Understand Process Improvement And Make Life Easier On Projects
In a previous blog, Make Life Easier By Managing Both The Project And The Process, we discussed the benefits of managing both the project, and the processes within the project. This leads to less fire-fighting, better project performance and deeper relationships with teammates and customers.
Here’s a good definition of process improvement: it’s the systematic approach to closing system performance gaps through streamlining and cycle time reduction, and identification and elimination of the causes of quality issues, process variation, and non-value-adding activities.
In the above definition, you can find mention of the main drivers that determine project performance:
- Productivity is mentioned in “streamlining and cycle time reduction”; and,
- Quality is mentioned in “identification and elimination of the causes of quality issues, process variation, and non-value-adding activities”.
As a refresher, productivity is how fast we can complete the work, and quality is how many errors we make.
As for using a “systematic approach to closing performance gaps”, there are process improvement models that can help guide the effort.
The most basic is the Plan-Do-Study-Act model.
The “Plan” phase is where the current state, or how we work today, is measured and evaluated. Then the future state, or how we want to work tomorrow, can be planned. Next, the “Do” phase is where the planned improvement is implemented. Then in the “Study” phase the implemented improvement is measured and analyzed to see if it meets its improvement goals/targets, and to see if further improvement can be achieved. Lastly, the “Act” phase is where adjustments and lessons-learned, if needed, are determined before starting the cycle over again with planning your next process improvement.
All process improvement models are cycles to emphasize not only designing and establishing processes once, but also to continually manage and maintain/improve them over time. And all process improvement efforts target improvements in the areas of productivity and/or quality, which both have profound impacts on project performance.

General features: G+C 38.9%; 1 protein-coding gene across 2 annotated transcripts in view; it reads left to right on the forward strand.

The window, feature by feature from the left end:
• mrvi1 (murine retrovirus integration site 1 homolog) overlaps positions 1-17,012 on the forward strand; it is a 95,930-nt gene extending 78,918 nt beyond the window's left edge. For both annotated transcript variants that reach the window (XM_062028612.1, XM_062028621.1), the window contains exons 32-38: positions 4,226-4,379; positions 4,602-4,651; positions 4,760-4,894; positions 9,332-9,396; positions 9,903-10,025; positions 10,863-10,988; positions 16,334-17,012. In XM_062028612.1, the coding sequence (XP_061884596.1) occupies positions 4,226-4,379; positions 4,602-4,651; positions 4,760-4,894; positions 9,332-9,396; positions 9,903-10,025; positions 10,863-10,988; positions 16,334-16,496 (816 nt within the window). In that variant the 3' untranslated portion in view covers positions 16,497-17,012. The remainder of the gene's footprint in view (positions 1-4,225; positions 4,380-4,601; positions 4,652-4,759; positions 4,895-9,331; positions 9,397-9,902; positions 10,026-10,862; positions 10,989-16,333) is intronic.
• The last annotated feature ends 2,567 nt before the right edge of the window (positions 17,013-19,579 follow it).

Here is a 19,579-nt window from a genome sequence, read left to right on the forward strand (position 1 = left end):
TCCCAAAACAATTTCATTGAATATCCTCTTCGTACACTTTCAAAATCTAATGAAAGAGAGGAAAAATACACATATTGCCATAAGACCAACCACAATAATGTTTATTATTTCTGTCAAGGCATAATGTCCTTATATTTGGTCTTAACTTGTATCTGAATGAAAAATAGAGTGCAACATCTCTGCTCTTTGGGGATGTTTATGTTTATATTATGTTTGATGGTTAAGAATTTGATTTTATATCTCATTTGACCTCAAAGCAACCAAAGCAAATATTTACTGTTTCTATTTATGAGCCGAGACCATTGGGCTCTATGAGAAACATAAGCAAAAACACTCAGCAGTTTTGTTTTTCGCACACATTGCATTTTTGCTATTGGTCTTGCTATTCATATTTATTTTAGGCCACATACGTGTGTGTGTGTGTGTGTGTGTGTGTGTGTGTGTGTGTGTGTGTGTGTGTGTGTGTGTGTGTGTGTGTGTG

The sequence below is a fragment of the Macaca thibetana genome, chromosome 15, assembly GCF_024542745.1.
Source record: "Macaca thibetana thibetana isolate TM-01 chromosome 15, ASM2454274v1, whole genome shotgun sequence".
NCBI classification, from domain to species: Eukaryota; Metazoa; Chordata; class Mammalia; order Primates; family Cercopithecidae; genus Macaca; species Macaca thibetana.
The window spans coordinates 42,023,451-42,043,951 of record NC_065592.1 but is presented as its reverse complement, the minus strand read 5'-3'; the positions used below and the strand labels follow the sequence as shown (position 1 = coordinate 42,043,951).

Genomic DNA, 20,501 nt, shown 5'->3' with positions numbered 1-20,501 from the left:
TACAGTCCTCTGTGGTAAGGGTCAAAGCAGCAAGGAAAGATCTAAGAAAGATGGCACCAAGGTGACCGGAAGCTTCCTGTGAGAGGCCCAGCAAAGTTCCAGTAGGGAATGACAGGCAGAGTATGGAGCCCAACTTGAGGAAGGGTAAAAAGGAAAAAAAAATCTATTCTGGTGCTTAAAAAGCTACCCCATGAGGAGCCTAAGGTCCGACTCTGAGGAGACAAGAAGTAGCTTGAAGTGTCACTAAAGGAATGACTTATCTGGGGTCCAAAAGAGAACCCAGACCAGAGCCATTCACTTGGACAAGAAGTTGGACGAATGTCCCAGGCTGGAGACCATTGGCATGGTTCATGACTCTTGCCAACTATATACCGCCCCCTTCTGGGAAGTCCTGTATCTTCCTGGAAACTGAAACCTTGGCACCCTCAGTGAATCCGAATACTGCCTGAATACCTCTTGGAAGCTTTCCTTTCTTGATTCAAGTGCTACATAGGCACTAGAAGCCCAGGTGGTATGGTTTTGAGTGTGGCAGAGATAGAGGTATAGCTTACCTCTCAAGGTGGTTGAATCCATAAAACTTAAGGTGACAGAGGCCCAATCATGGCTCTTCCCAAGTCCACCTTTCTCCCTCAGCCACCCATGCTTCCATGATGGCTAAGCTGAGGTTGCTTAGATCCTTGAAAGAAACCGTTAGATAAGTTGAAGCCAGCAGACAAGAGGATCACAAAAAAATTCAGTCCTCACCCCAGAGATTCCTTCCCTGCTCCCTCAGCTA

Some simple process improvements to help with quality problems include:
- Listing process inputs (spec, tools, upstream deliverables, etc.) which are needed to be able to start a process, or process steps.
- Making sure process steps are clear, documented and easy to follow.
- Listing process outputs, being sure to define 100% quality from the customer’s perspective.
Once the outputs are known, and 100% quality is properly defined, then you can look back at the process steps and inputs to determine how you can achieve 100% on the outputs with the least number of inputs and process steps possible.
Some Simple process improvements to help with productivity problems include:
- Establishing a rhythm to process steps so steps, or groups of steps, take roughly the same amount of time. This way you can minimize backlogs or gaps between steps.
- Reducing hand-offs so you don’t have to transfer work to other teams/departments. Hand-offs may be unavoidable, but minimizing them will reduce the chances of having downtime between work, reduce opportunities for miscommunication and reduce the potential to introduce mistakes.
- Building communication into the process is very important. There can be several groups that need some level of information about the process or are providing info and/or inputs needed to complete the work; e.g.: the project manager, other teams/departments, upper management, the customer, suppliers/vendors, etc. Making communication part of the process means it’s built into the steps, rather than a separate activity that needs to be remembered. In some cases, this communication can be automated.
Process improvement is a powerful tool and when applied to process on projects can have big impacts on project performance.